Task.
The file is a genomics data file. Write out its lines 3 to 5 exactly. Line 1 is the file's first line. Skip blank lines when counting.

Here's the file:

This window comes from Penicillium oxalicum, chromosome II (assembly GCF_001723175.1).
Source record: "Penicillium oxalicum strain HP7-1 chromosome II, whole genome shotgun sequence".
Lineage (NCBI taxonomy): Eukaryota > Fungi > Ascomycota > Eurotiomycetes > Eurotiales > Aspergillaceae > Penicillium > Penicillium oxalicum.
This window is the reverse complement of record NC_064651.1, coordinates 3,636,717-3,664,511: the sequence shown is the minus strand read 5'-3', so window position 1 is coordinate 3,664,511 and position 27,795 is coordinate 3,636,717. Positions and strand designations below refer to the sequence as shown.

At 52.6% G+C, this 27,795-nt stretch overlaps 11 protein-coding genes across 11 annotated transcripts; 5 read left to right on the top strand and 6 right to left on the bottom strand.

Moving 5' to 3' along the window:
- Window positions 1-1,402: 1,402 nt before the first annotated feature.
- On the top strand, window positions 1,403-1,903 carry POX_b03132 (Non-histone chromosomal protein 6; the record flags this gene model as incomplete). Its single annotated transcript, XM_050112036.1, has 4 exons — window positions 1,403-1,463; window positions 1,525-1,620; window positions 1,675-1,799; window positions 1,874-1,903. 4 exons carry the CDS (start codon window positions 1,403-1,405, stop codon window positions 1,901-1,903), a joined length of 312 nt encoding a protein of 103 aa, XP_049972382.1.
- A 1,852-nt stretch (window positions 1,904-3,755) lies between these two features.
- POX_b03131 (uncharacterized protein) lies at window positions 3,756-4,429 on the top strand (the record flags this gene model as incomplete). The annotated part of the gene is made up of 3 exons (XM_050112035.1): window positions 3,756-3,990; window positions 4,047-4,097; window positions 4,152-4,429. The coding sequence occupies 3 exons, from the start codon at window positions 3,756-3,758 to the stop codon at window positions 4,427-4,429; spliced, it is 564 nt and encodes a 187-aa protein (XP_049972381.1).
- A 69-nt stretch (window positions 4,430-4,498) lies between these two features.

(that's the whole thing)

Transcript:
Lineage (NCBI taxonomy): Eukaryota > Fungi > Ascomycota > Eurotiomycetes > Eurotiales > Aspergillaceae > Penicillium > Penicillium oxalicum.
This window is the reverse complement of record NC_064651.1, coordinates 3,636,717-3,664,511: the sequence shown is the minus strand read 5'-3', so window position 1 is coordinate 3,664,511 and position 27,795 is coordinate 3,636,717. Positions and strand designations below refer to the sequence as shown.

At 52.6% G+C, this 27,795-nt stretch overlaps 11 protein-coding genes across 11 annotated transcripts; 5 read left to right on the top strand and 6 right to left on the bottom strand.